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Business leader says Brighton Marina plan is key for jobs and homes
A business leader has urged a planning inspector to grant permission to a complex of 1,300 homes for the good of Brighton and Hove's economy.
Tony Mernagh, chief executive of Brighton and Hove Economic Partnership, spoke yesterday at the end of the fourth week of the inquiry into plans for the controversial development at Brighton Marina.
He said the proposed seven towers blocks, shops and offices were key to providing jobs and homes badly needed in the city.
Mr Mernagh said Brighton and Hove needed to start fulfilling its role as the main driver in the economic "diamond" on the Sussex Coast.
He said: "To put it bluntly, this diamond needs to get its act together and start delivering jobs and homes for its population.
"And it can no longer afford the glacial pace that took two decades to deliver the New England Quarter at the Station Goodsyard or the three decades to deliver the new library in Jubilee Street."
Mr Mernagh was called as a witness at the five week long inquiry into the plans.
Planning inspector Martin Pike has been called in to reconsider the proposals after Explore Living, the developers behind the plans, appealled against Brighton and Hove City Council's decision to reject them last December.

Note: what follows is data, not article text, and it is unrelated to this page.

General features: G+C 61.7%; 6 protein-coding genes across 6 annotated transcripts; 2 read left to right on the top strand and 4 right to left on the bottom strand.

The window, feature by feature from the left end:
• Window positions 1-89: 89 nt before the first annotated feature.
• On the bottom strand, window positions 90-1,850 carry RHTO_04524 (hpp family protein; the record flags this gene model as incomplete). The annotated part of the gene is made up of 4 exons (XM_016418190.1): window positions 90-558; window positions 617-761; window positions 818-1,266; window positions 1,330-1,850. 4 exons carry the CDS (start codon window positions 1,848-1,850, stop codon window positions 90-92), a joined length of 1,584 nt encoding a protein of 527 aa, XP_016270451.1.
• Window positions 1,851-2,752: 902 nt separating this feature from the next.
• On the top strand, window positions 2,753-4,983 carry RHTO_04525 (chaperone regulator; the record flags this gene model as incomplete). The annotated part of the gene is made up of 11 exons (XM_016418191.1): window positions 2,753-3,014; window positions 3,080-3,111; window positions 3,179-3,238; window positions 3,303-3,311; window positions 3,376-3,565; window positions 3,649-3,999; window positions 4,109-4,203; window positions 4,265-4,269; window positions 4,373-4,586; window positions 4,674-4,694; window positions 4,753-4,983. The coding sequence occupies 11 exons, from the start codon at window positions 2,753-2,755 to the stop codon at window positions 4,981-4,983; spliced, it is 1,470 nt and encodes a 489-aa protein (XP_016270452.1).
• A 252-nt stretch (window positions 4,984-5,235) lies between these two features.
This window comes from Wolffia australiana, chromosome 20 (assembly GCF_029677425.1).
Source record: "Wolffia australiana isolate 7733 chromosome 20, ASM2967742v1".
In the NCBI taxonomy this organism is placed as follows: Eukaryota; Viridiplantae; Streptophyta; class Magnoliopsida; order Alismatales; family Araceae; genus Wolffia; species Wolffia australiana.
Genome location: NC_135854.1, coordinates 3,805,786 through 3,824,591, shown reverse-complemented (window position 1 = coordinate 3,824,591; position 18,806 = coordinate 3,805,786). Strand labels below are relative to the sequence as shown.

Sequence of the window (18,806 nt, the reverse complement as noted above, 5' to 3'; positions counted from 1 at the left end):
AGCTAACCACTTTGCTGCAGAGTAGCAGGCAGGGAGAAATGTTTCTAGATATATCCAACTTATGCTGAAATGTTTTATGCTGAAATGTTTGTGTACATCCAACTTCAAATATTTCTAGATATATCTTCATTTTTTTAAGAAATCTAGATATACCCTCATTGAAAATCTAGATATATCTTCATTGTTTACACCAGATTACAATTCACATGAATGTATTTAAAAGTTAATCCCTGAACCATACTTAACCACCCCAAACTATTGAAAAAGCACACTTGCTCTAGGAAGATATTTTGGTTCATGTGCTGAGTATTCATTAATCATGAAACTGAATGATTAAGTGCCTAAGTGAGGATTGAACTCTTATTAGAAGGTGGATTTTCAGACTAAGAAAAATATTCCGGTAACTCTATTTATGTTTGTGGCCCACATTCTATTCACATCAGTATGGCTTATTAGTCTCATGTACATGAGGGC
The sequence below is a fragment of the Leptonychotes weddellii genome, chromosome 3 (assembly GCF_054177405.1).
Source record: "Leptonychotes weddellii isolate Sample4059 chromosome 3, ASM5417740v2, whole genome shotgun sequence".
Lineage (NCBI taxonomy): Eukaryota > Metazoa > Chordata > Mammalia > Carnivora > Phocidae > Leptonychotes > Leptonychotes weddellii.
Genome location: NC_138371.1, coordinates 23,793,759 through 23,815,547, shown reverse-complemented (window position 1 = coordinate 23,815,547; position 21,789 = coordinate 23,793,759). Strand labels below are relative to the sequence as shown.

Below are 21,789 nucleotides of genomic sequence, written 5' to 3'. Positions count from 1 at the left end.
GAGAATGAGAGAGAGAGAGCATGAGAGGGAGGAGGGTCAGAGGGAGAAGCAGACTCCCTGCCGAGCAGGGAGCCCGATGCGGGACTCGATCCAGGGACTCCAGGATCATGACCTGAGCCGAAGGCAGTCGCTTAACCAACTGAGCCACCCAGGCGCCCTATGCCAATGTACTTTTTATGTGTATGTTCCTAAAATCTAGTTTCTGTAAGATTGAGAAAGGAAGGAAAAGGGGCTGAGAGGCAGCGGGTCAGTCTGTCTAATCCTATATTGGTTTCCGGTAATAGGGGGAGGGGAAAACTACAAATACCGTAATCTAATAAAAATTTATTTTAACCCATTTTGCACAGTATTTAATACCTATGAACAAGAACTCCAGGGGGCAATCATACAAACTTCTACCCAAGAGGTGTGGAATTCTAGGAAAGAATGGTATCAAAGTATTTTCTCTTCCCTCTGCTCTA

At the conclusion of the public inquiry at the East Wing of the Brighton Centre he will compile a report to pass to Communities Secretary John Denham for a final decision. It is expected in March at the earliest.
After presenting his views yesterday Mr Mernagh was cross-examined by residents. Under questioning he conceded he should not have commented on the architecture of the marina, which he described as brutal, and that comments suggesting it should be attracting more than three million visitors a year were not based on comparisons with other marinas.
Mr Mernagh maintained developing the marina for the benefit of the city was the overriding priority.
He said: "It's really a case of ask not what the marina can do for you as what the marina can do for the city."
On Thursday John Gummer MP, the former environment secretary, also spoke in support of the scheme, proposed for a site at the west side of the marina, where Asda, McDonald's and a petrol station currently stand.